• Single or multipurpose? If you buy a “tactical” knife designed primarily as a weapon, this makes it less useful as a tool for other uses while also marking it clearly as a weapon. Should you use it in self-defense, you’ll have to explain later on why you were carrying what was clearly a weapon designed to kill. District attorneys and lawyers enjoy it when you hand them ammunition to convict you… Look at the sales pitch of some of those tactical knives and then imagine how a lawyer could influence a jury with it to make you look bad? There are more than enough other knives available that don’t advertise as such and are just as effective for self-defense. These also have a form and shape that makes them multi-functional. Given that you will likely use your EDC knife much more often for non-self-defense related tasks, it’s something to consider…
  • Blade retention/handle. How well can you hold on to the knife when you cut and stab with it? Blades can snag, ripping the knife out of your hand. Stabbing and hitting the ribs can mean your hand slips off the handle and onto the blade, cutting into your own hand. Other handles and knife designs are good enough to let you break ribs instead of diverting the blade. The type of handle influences your ability to hold the knife and use it effectively.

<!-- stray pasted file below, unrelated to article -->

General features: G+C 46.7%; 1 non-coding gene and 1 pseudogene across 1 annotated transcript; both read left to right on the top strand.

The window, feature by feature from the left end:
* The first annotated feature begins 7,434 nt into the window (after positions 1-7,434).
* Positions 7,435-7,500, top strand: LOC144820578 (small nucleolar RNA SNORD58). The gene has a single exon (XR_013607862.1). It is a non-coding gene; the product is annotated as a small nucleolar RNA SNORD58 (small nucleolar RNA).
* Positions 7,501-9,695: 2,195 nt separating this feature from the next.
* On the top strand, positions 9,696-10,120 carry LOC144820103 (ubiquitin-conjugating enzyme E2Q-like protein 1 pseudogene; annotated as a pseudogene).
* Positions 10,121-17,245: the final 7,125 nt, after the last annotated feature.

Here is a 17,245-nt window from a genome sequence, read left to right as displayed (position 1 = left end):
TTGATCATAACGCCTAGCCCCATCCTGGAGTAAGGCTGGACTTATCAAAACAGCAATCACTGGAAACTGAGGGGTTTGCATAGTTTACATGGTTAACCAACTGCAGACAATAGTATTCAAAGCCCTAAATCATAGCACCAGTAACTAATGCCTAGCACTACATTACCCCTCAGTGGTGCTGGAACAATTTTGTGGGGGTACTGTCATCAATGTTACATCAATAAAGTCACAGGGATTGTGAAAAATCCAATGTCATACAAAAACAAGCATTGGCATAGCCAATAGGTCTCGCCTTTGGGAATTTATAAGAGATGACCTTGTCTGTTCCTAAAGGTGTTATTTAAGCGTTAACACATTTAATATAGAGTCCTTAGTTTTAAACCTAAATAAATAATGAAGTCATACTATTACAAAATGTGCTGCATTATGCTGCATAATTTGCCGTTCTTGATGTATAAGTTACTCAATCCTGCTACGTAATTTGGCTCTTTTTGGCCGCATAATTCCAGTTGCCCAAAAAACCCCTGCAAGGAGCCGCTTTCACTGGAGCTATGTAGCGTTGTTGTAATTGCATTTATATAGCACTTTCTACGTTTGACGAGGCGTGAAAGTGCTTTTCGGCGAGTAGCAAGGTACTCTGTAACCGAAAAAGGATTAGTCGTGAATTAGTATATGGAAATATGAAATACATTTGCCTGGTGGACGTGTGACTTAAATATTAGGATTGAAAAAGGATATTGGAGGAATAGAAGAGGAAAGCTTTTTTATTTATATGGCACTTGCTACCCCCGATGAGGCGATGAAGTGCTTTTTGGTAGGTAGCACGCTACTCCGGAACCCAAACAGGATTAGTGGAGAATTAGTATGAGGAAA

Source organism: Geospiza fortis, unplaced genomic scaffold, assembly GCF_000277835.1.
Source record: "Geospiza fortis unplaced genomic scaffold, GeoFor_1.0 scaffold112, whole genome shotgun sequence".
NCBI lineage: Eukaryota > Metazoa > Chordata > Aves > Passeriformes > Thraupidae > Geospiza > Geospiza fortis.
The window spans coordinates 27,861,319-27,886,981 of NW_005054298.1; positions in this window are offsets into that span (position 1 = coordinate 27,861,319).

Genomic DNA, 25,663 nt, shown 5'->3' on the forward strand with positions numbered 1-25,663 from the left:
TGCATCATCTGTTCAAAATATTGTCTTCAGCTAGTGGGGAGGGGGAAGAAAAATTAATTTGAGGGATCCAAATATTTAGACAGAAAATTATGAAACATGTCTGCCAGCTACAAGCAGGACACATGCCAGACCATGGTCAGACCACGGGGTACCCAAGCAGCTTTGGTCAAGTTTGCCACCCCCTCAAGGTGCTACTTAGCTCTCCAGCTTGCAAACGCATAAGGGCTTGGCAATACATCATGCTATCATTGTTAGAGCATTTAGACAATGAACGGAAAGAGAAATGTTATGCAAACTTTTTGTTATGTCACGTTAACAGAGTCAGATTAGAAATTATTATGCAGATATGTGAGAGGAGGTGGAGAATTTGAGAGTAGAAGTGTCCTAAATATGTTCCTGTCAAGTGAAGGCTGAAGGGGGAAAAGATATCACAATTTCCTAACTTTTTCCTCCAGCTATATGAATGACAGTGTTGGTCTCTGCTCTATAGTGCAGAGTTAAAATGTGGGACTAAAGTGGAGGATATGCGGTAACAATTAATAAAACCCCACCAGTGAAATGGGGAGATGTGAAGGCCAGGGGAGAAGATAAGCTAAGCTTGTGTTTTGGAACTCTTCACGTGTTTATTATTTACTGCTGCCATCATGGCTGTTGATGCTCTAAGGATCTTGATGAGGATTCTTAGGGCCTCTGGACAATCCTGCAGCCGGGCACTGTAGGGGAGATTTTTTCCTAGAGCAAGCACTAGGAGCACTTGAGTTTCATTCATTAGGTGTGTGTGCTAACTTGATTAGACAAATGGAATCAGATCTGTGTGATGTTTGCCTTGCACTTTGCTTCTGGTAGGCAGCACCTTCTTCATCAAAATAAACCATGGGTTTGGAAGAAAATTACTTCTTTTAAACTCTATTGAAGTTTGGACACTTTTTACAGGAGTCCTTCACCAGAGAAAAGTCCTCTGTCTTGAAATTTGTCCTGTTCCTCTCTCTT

• Guard/thumb rise/finger groove or not? Expanding on the previous topic of knife retention, the design can help or hinder in that regard. A knife with a guard or thumb rise can secure your grip and increase the pressure of a cut/stab. The same with a finger groove, as it allows for a more secure grip when things go wrong. But if they are poorly positioned or don’t fit your hand, then they are counter-productive. Sometimes, having none of those is better than having features that don’t work for you personally.
  • Stealth or convenience? My personal philosophy is that if there is no reason to show you have a weapon, hide it. So my preference goes to a hidden carry. But the more you have to hide the knife, the less convenient it becomes as you make compromises to keep the knife from showing. Find the right balance for your needs.
  • Drawing method. If you carry a knife for self-defense, being able to quickly draw it under stress is paramount. A weapon you cannot access in time is just as useless as a weapon you don’t have on you. Different knives will favor different drawing methods, so this is an important factor to consider.
  • Can you afford a trainer? The single best training method for your EDC knife is to get a perfect copy that has a dull edge and rounded off point. That way it is safe to train with for both you and your training partners. More expensive brands sell trainers that are exact replicas and they are worth the investment in my opinion. If you buy a cheaper knife, consider buying a second one and blunting it for training purposes.